Last week I received an email from Lewisham and Greenwich NHS Foundation Trust providing notification of travel disruption on Friday 14th June:
“Our security lead… has been notified by the Metropolitan Police of a planned demonstration by ‘Extinction Rebellion’ on Friday 14th June 7.30am-9:00am”
The Lewisham Extinction Rebellion group used the tactic of “swarming”—stopping traffic for short periods of time at major junctions—to cause disruption and draw attention to illegal levels of air pollution in the local borough, which is transected by the A2 and the South Circular, two of the busiest roads in the capital. A local study by researchers at Goldsmiths, University of London in 2017 found PM2.5 (particulate matter <2.5μm diameter) levels at 150μg/m3 in the area—six times higher than WHO guidelines.
I am a paediatric registrar and I have worked at Lewisham and Greenwich trust for two and a half years. News of the demonstration gave me hope. Far from feeling threatened by potential travel delays (in any case, many of my ex-colleagues walk, take the train, or cycle to work) I remembered the countless numbers of young children who were brought to the emergency department with life-threatening asthma.
Memories of seeing children being wheeled in to the emergency department on their parent’s lap in severe respiratory distress do not fade fast. I have memories of scrutinising blood gases with raised lactate levels showing that the child’s beta-adrenoreceptors are saturated, meaning that the option of giving more salbutamol, the principal drug for treating acute asthma, has been exhausted. Memories of witnessing the practiced speed of emergency department nursing colleagues drawing up intravenous boluses of magnesium and infusions of aminophylline – administering IV therapy for asthma is an unwelcome familiarity for paediatric emergency department staff in South East London. Memories of making anxious telephone calls to the local paediatric intensive care unit. Memories of waiting for what seemed like hours to monitor a young child, in severe respiratory distress and on full IV therapy, to see if they begin to recover or whether they will need intubation and retrieval. Memories of seeing the looks of helpless concern on the faces of children’s families.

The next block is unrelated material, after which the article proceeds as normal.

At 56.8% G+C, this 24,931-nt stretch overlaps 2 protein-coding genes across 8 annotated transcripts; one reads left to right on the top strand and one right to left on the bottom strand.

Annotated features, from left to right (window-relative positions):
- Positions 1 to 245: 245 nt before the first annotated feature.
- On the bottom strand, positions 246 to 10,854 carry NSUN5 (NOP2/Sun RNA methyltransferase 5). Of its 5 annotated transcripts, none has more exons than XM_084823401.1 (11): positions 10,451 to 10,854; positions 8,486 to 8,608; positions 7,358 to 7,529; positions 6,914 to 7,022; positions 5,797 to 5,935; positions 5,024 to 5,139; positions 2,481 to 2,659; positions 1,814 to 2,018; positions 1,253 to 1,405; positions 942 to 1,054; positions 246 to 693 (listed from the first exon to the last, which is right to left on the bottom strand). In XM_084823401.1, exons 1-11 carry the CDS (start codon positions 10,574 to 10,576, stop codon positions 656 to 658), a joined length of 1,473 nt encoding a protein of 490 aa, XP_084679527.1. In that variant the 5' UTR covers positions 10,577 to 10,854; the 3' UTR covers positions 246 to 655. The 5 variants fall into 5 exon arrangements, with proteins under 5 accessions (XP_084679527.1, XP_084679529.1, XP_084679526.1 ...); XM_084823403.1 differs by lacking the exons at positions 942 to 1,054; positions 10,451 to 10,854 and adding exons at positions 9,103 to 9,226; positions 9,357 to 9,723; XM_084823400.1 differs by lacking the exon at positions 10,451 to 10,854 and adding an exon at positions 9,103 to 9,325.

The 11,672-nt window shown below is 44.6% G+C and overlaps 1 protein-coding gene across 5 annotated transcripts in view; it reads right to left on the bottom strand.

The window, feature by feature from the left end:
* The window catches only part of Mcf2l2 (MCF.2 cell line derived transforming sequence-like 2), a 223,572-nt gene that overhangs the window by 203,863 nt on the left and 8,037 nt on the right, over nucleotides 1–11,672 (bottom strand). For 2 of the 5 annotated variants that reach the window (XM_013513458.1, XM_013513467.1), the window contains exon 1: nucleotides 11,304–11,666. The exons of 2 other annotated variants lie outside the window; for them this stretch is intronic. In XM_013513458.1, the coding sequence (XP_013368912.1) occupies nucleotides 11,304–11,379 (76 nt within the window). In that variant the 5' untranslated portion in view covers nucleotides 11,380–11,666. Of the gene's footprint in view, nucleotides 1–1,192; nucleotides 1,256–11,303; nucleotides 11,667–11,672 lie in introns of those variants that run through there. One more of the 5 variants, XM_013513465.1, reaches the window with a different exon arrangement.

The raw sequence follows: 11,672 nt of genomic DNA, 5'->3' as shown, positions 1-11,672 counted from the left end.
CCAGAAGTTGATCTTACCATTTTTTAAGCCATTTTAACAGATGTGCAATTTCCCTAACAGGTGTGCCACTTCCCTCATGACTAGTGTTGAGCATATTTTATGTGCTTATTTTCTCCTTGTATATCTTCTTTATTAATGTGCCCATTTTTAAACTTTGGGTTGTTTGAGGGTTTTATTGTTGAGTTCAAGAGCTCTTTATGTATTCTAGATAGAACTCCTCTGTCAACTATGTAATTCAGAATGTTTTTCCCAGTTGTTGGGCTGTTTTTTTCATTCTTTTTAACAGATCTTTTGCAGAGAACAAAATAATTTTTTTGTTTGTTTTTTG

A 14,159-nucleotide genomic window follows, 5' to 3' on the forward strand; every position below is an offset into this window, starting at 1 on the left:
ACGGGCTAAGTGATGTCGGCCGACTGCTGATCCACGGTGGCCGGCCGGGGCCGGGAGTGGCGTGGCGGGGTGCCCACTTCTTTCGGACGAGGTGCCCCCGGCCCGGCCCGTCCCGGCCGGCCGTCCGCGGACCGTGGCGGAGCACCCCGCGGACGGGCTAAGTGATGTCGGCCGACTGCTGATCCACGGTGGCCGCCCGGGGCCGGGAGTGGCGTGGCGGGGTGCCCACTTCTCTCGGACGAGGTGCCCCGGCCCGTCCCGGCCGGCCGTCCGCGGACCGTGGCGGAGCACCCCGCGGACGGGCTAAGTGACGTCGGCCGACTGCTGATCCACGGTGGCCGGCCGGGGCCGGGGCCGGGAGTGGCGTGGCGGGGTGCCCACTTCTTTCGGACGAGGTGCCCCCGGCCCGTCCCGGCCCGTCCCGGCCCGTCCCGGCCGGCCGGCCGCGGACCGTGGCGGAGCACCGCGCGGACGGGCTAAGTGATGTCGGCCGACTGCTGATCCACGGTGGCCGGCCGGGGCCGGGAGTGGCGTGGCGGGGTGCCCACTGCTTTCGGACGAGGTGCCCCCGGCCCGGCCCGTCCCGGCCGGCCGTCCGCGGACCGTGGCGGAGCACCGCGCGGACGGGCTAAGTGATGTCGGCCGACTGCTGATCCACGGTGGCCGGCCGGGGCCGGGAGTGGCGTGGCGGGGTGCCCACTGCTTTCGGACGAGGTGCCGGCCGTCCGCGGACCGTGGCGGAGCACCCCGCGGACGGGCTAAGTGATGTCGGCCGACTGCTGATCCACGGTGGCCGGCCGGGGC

For local primary school student Ella-Roberta Kissi-Debrah, oxygen and medication were not enough to treat her asthma and she died in 2013 at the age of nine years. Was air pollution to blame for Ella’s death? Ella’s mother Rosamund Adoo-Kissi-Debrah believes so. She has turned her grief into political action and is the Green Party’s candidate for the Lewisham East parliamentary constituency. She heads the Ella Roberta Family Foundation, which campaigns on air quality and supports medical research into respiratory disease.
Stephen Holgate, who supported Adoo-Kissi-Debrah’s successful appeal to get a fresh inquest into Ella’s death, found that spikes in the levels of nitrogen dioxide and PM2.5 in Lewisham correlated with episodes of her asthma. In a report he wrote for the family, he said, “There is a real prospect that without unlawful levels of air pollution Ella would not have died”. The High Court granted a new inquest into Ella’s death in May 2019.
For doctors on the front line like me, who witness the morbid effects of social and ecological destruction on a regular basis, the need to take political action has become clear.
When our political system fails to deliver, in the face of clear evidence that we must act now, the time has come to accept that standard methods of political engagement, such as letter writing, petitions and emails bring, at best, insufficient progress in the right direction. These were insufficient to prevent Ella’s death and are insufficient to avert the tens of thousands of annual air pollution deaths in the UK.
Evidence from history suggests that peaceful civil disobedience is the most effective way to bring about change. The time has come for rebellion.
Competing interests: None declared.